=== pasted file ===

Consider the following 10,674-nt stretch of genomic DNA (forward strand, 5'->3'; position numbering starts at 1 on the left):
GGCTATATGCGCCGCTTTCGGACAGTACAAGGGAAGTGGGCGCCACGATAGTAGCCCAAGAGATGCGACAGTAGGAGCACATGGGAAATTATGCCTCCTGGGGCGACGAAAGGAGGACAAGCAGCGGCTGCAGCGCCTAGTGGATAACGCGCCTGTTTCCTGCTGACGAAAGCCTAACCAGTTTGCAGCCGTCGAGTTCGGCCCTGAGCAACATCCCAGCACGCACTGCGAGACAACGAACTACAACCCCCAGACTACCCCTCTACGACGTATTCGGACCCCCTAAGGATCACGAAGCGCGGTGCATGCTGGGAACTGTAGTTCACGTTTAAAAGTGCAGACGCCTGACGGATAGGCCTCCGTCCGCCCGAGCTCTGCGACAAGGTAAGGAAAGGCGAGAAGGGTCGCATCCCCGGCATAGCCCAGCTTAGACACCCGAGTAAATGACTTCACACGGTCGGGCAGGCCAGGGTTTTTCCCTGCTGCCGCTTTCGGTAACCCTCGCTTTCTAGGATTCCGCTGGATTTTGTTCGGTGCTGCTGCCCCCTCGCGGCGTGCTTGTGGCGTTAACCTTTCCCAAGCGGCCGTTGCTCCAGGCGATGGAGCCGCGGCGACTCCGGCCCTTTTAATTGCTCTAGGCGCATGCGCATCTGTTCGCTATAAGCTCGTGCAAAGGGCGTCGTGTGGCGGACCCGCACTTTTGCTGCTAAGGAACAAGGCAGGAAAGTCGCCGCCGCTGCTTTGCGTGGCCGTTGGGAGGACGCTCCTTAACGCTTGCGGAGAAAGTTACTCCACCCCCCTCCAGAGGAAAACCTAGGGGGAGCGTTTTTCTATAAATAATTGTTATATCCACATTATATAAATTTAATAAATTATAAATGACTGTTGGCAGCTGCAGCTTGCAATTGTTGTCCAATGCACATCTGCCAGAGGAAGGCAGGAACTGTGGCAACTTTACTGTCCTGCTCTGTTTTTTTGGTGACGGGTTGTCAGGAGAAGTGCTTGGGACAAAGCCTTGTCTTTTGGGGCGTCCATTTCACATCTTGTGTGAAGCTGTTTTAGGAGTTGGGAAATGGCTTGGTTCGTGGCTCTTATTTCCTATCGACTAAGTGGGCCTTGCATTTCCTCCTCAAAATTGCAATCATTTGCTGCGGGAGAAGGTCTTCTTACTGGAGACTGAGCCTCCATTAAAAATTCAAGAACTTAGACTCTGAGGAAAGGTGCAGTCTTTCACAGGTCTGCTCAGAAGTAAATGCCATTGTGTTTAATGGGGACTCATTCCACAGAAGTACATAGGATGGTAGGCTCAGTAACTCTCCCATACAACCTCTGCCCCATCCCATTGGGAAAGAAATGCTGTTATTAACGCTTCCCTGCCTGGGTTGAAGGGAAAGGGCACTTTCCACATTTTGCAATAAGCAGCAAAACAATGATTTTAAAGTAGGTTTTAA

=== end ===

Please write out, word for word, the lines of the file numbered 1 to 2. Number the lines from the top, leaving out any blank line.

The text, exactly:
Consider the following 10,674-nt stretch of genomic DNA (forward strand, 5'->3'; position numbering starts at 1 on the left):
GGCTATATGCGCCGCTTTCGGACAGTACAAGGGAAGTGGGCGCCACGATAGTAGCCCAAGAGATGCGACAGTAGGAGCACATGGGAAATTATGCCTCCTGGGGCGACGAAAGGAGGACAAGCAGCGGCTGCAGCGCCTAGTGGATAACGCGCCTGTTTCCTGCTGACGAAAGCCTAACCAGTTTGCAGCCGTCGAGTTCGGCCCTGAGCAACATCCCAGCACGCACTGCGAGACAACGAACTACAACCCCCAGACTACCCCTCTACGACGTATTCGGACCCCCTAAGGATCACGAAGCGCGGTGCATGCTGGGAACTGTAGTTCACGTTTAAAAGTGCAGACGCCTGACGGATAGGCCTCCGTCCGCCCGAGCTCTGCGACAAGGTAAGGAAAGGCGAGAAGGGTCGCATCCCCGGCATAGCCCAGCTTAGACACCCGAGTAAATGACTTCACACGGTCGGGCAGGCCAGGGTTTTTCCCTGCTGCCGCTTTCGGTAACCCTCGCTTTCTAGGATTCCGCTGGATTTTGTTCGGTGCTGCTGCCCCCTCGCGGCGTGCTTGTGGCGTTAACCTTTCCCAAGCGGCCGTTGCTCCAGGCGATGGAGCCGCGGCGACTCCGGCCCTTTTAATTGCTCTAGGCGCATGCGCATCTGTTCGCTATAAGCTCGTGCAAAGGGCGTCGTGTGGCGGACCCGCACTTTTGCTGCTAAGGAACAAGGCAGGAAAGTCGCCGCCGCTGCTTTGCGTGGCCGTTGGGAGGACGCTCCTTAACGCTTGCGGAGAAAGTTACTCCACCCCCCTCCAGAGGAAAACCTAGGGGGAGCGTTTTTCTATAAATAATTGTTATATCCACATTATATAAATTTAATAAATTATAAATGACTGTTGGCAGCTGCAGCTTGCAATTGTTGTCCAATGCACATCTGCCAGAGGAAGGCAGGAACTGTGGCAACTTTACTGTCCTGCTCTGTTTTTTTGGTGACGGGTTGTCAGGAGAAGTGCTTGGGACAAAGCCTTGTCTTTTGGGGCGTCCATTTCACATCTTGTGTGAAGCTGTTTTAGGAGTTGGGAAATGGCTTGGTTCGTGGCTCTTATTTCCTATCGACTAAGTGGGCCTTGCATTTCCTCCTCAAAATTGCAATCATTTGCTGCGGGAGAAGGTCTTCTTACTGGAGACTGAGCCTCCATTAAAAATTCAAGAACTTAGACTCTGAGGAAAGGTGCAGTCTTTCACAGGTCTGCTCAGAAGTAAATGCCATTGTGTTTAATGGGGACTCATTCCACAGAAGTACATAGGATGGTAGGCTCAGTAACTCTCCCATACAACCTCTGCCCCATCCCATTGGGAAAGAAATGCTGTTATTAACGCTTCCCTGCCTGGGTTGAAGGGAAAGGGCACTTTCCACATTTTGCAATAAGCAGCAAAACAATGATTTTAAAGTAGGTTTTAA